This will not be painless, and frankly I’ve seen that firsthand lately. Dedicated, passionate followers of Jesus encountering tremendous difficulty. Those folks have not bent, they have not swayed. That humbles me, because I cannot say I’d be the same way. I truly cannot. But then I remember — it isn’t as if humans get credit for holding onto faith.


But he said to me, “My grace is sufficient for you, for my power is made perfect in weakness.” Therefore I will boast all the more gladly of my weaknesses, so that the power of Christ may rest upon me.

Dwell on this with me.

Day 114 – Build

Today was overall a good day.

Why? Because I pushed myself all day long. I survived pizza lunch (our company honored its late, former owner with a pizza lunch — I ‘survived’ by not eating all of it) and plucked away at various tasks, learning new stuff along the way. Check.

I then went to the gym and had the best squat day of my entire life, thanks in great part to a recent coaching session from Pete. I’m pretty stoked, you guys — the mobility work is paying off. I’m darn near breaking parallel and doing it with hardly any pain. Yes, there is plenty of discomfort, but that’s not a hindrance. Pain != discomfort.

I’m fascinated by the moving parts of that exercise, how each part of your body plays a role in doing it effectively. I’m not all the way there yet — heck I’m not even close. But today’s Adam beats the tar out of March 7’s Adam. Check.

Then, I spent some time in God’s Word. And now I’m writing to y’all. Check and check.

Let’s do it again tomorrow.

Day 113 – In the house of the Lord

Today, it was good to be in the house of the Lord. It always is. I’ve found more and more that I enjoy being in no place more than God’s House, surrounded by God’s people. We can be singing hymns, studying the Word or messing around with ping pong. Doesn’t matter – my heart is happiest in the church.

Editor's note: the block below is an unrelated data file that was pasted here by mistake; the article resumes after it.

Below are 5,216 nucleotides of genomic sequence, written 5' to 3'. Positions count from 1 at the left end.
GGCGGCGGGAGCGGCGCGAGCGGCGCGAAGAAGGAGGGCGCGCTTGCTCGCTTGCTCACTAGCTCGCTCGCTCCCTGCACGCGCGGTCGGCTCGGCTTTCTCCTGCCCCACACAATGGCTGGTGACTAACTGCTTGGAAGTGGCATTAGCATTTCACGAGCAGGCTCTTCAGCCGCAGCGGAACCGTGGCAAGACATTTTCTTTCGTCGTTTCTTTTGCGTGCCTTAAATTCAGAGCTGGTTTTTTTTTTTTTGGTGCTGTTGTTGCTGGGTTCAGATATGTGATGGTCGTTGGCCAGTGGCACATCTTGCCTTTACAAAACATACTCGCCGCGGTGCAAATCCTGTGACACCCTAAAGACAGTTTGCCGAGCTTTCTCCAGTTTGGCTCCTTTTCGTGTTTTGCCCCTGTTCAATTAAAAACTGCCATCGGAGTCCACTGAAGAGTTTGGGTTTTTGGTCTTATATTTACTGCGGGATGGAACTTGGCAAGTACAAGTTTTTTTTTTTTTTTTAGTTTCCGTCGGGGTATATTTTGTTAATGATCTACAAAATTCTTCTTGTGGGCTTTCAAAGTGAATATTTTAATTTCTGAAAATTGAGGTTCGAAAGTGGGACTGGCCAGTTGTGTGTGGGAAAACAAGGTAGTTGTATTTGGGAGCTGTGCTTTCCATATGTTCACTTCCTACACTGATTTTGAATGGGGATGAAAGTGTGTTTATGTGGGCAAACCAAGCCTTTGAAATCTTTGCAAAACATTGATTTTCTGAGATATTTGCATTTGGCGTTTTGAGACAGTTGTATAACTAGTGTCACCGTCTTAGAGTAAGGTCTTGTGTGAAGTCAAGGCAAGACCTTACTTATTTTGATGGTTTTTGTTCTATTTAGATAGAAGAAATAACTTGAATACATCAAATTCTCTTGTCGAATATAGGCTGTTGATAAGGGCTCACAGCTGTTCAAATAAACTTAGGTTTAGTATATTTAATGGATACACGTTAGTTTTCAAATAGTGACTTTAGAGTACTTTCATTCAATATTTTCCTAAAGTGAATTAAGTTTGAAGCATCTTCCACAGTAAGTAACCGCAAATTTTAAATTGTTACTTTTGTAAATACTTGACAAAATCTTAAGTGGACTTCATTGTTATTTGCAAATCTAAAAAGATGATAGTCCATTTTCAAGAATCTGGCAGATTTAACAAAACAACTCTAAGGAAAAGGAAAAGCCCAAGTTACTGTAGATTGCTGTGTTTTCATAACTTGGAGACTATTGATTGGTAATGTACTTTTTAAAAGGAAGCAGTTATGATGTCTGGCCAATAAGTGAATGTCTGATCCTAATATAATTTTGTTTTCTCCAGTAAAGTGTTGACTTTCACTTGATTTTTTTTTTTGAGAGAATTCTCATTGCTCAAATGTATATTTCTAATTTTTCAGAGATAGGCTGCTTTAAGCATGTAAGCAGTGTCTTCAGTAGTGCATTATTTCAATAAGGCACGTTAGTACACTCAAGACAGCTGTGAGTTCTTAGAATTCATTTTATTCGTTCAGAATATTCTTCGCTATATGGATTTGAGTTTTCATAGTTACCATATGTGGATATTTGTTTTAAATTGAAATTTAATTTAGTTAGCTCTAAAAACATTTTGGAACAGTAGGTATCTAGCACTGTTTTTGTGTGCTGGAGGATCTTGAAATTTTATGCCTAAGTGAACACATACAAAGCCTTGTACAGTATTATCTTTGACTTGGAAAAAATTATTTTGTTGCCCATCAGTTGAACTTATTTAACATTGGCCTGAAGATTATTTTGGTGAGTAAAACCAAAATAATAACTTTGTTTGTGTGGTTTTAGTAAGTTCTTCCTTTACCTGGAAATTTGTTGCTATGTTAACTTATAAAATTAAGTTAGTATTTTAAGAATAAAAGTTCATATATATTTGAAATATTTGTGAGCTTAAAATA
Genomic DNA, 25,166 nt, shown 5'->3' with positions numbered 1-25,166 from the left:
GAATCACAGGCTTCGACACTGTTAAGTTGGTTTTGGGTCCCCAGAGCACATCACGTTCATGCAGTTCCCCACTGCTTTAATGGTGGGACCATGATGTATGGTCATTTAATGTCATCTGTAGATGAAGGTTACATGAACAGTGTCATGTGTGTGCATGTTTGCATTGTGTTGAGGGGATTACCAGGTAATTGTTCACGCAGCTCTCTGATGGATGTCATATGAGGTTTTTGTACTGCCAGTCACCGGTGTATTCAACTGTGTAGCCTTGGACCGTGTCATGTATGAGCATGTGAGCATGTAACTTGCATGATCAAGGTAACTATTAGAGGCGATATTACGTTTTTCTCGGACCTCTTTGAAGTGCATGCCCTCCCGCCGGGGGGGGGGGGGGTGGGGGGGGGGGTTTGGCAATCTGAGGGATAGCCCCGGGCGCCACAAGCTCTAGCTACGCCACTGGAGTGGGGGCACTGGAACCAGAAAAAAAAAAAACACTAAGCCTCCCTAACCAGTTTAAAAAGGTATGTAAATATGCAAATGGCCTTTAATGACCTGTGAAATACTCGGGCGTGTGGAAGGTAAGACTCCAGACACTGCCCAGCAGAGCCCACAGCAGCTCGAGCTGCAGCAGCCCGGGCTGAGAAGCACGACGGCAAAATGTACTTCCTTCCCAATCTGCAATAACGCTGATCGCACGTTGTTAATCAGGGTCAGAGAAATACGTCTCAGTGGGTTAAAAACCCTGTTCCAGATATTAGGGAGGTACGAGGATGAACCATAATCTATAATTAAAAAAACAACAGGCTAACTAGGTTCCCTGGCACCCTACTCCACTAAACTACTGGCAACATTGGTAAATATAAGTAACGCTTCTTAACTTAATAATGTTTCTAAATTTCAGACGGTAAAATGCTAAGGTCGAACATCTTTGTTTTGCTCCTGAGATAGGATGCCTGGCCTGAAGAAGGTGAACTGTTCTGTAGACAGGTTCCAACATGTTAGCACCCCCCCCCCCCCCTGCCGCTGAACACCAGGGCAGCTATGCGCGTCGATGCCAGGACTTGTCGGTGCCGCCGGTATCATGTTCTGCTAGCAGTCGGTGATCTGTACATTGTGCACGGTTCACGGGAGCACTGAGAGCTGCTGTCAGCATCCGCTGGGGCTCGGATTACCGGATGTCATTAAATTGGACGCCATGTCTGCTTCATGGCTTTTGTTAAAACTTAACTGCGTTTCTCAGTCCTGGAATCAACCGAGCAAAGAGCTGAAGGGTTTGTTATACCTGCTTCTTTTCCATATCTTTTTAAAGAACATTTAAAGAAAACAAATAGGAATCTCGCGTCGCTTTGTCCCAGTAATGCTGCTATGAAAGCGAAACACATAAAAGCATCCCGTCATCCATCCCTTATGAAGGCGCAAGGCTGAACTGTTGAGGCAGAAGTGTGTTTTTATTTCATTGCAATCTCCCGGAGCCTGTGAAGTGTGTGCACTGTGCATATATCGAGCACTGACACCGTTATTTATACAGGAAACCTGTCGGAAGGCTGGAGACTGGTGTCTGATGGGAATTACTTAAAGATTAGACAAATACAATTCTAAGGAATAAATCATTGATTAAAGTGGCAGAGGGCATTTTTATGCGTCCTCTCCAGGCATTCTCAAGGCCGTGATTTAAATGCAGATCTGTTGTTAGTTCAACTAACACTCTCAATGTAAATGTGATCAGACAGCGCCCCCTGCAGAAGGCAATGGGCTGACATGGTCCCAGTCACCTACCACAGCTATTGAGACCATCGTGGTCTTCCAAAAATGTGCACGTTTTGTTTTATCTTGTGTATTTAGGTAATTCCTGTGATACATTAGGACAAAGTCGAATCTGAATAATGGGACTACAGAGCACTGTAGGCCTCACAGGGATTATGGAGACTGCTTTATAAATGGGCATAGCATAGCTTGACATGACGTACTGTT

I’ve been attending mine for just over four years now, and it has been a beautiful experience. I’m an outsider – not of the major family stocks that run through the church’s history. And yet, I’ve been welcomed and encouraged from day one, and in a multitude of ways. Straight up: I entered this church with barely any knowledge and a weak, fledgling faith. I needed them.

From joining bible studies, to leading those studies (at a point where I was overmatched and unfortunately, too cocky to realize) and most recently, with lay preaching, I’ve encountered nothing but love and encouragement. It’s astounding. I ain’t nothing special, man.

The unity in a church … the bonds … the community … I am so thankful and amazed by it. So this is what it’s like, eh?

No place I’d rather be.


Day 112 – On discourse, part 3

You may want to read parts one and two of this discussion before hitting today’s. Up to you.


I agree, and I also want to remind folks that the party controlling the White House ends up getting that spotlight. Republicans at the end of Bush’s term looked just as out of touch and lost as a lot of Democrats do now in the afterglow of Obama’s administration.

There’s something to be said for making an effort here, I think. Decency stands out, which is a fairly unfortunate thing to say. The problem though, and please afford me the chance to appear arrogant here, is talking to folks who see politics as sport or their leaders as deities comes off as inherently unintelligent to me. It’s ridiculous.